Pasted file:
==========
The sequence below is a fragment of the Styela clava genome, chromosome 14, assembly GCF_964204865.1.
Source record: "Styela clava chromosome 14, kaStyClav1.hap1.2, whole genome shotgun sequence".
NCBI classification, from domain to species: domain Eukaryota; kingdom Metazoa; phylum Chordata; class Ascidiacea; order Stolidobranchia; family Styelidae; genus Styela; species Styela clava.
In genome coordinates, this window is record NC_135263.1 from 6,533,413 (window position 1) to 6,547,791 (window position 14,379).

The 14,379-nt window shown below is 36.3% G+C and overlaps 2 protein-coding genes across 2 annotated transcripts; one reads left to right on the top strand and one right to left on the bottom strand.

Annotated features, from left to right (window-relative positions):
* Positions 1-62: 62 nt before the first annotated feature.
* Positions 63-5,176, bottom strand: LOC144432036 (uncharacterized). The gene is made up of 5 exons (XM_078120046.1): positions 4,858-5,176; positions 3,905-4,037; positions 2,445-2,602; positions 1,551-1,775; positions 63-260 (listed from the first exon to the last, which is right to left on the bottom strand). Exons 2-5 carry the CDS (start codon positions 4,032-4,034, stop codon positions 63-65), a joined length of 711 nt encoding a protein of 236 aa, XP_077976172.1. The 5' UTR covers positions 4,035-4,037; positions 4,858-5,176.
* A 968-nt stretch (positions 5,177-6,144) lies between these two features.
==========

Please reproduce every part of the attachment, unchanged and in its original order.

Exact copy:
The sequence below is a fragment of the Styela clava genome, chromosome 14, assembly GCF_964204865.1.
Source record: "Styela clava chromosome 14, kaStyClav1.hap1.2, whole genome shotgun sequence".
NCBI classification, from domain to species: domain Eukaryota; kingdom Metazoa; phylum Chordata; class Ascidiacea; order Stolidobranchia; family Styelidae; genus Styela; species Styela clava.
In genome coordinates, this window is record NC_135263.1 from 6,533,413 (window position 1) to 6,547,791 (window position 14,379).

The 14,379-nt window shown below is 36.3% G+C and overlaps 2 protein-coding genes across 2 annotated transcripts; one reads left to right on the top strand and one right to left on the bottom strand.

Annotated features, from left to right (window-relative positions):
* Positions 1-62: 62 nt before the first annotated feature.
* Positions 63-5,176, bottom strand: LOC144432036 (uncharacterized). The gene is made up of 5 exons (XM_078120046.1): positions 4,858-5,176; positions 3,905-4,037; positions 2,445-2,602; positions 1,551-1,775; positions 63-260 (listed from the first exon to the last, which is right to left on the bottom strand). Exons 2-5 carry the CDS (start codon positions 4,032-4,034, stop codon positions 63-65), a joined length of 711 nt encoding a protein of 236 aa, XP_077976172.1. The 5' UTR covers positions 4,035-4,037; positions 4,858-5,176.
* A 968-nt stretch (positions 5,177-6,144) lies between these two features.